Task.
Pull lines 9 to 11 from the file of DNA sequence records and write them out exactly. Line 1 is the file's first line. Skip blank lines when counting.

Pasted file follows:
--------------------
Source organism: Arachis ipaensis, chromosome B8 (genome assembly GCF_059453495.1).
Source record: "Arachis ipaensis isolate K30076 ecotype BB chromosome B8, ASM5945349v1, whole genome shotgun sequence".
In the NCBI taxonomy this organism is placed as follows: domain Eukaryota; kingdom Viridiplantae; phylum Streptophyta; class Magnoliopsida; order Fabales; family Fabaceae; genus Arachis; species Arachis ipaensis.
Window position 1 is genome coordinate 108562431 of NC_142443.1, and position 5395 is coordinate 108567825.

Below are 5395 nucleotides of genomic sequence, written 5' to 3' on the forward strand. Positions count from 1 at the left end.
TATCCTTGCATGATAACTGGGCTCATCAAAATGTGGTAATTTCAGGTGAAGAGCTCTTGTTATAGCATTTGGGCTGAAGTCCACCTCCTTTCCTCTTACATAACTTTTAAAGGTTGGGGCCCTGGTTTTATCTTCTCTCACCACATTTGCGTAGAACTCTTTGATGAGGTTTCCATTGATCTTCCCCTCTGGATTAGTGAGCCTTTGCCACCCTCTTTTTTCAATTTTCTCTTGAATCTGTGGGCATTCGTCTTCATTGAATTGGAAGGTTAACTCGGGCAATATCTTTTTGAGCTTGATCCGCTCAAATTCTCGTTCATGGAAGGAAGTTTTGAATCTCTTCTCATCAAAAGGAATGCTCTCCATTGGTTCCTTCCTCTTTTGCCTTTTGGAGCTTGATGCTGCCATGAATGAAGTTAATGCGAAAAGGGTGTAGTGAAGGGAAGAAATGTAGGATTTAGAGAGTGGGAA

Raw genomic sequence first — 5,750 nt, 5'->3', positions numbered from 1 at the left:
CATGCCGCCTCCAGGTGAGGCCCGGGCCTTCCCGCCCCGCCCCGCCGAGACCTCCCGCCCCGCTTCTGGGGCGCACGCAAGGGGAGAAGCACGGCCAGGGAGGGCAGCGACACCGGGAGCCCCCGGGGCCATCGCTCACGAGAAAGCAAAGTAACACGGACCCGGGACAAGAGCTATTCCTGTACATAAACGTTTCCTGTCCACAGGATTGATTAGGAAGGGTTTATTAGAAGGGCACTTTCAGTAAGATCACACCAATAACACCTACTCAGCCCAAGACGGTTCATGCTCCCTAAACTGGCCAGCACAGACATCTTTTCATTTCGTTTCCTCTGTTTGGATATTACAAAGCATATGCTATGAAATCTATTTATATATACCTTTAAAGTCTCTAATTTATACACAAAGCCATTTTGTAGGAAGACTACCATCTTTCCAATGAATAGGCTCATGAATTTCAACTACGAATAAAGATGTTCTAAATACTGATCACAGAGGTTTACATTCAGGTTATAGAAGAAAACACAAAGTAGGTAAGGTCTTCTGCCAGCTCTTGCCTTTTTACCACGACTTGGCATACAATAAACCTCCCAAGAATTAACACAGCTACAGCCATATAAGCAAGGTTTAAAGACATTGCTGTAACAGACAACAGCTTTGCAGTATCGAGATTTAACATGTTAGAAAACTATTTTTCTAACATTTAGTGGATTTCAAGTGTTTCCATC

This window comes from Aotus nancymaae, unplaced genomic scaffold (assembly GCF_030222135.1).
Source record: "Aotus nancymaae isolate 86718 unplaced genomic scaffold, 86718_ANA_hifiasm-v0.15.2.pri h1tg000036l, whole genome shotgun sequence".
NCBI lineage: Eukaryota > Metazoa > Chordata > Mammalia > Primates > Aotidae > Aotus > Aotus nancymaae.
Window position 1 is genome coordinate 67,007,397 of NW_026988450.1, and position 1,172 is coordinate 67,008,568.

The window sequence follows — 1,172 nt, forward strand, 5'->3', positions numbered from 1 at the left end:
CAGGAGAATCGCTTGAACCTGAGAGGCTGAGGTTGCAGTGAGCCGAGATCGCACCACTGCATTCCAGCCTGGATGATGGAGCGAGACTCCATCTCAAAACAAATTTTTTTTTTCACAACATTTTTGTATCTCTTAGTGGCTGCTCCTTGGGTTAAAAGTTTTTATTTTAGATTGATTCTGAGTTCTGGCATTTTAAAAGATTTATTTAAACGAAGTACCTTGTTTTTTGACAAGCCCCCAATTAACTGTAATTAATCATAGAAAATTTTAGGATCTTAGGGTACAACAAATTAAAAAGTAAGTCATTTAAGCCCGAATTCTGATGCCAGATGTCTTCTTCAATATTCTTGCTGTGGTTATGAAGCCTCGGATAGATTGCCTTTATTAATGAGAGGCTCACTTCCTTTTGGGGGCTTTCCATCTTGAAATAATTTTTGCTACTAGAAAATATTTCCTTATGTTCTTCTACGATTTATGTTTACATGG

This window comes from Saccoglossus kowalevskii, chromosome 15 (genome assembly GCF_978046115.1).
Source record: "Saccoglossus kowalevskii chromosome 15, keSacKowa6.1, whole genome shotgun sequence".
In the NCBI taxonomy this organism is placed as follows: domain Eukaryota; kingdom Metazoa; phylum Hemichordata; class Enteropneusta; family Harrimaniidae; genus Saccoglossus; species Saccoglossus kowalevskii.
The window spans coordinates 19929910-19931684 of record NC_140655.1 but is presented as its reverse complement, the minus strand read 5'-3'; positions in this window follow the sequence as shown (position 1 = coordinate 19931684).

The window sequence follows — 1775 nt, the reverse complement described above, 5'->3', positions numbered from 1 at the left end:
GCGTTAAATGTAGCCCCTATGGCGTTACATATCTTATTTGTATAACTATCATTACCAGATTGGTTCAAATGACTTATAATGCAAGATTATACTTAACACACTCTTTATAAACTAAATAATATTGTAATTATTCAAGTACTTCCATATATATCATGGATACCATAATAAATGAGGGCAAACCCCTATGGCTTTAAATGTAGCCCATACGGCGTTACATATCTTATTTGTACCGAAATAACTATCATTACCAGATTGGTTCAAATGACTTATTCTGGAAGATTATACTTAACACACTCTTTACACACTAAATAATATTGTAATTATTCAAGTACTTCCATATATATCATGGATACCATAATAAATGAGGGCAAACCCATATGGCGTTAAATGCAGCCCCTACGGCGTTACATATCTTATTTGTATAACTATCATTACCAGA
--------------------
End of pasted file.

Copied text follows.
This window comes from Aotus nancymaae, unplaced genomic scaffold (assembly GCF_030222135.1).
Source record: "Aotus nancymaae isolate 86718 unplaced genomic scaffold, 86718_ANA_hifiasm-v0.15.2.pri h1tg000036l, whole genome shotgun sequence".
NCBI lineage: Eukaryota > Metazoa > Chordata > Mammalia > Primates > Aotidae > Aotus > Aotus nancymaae.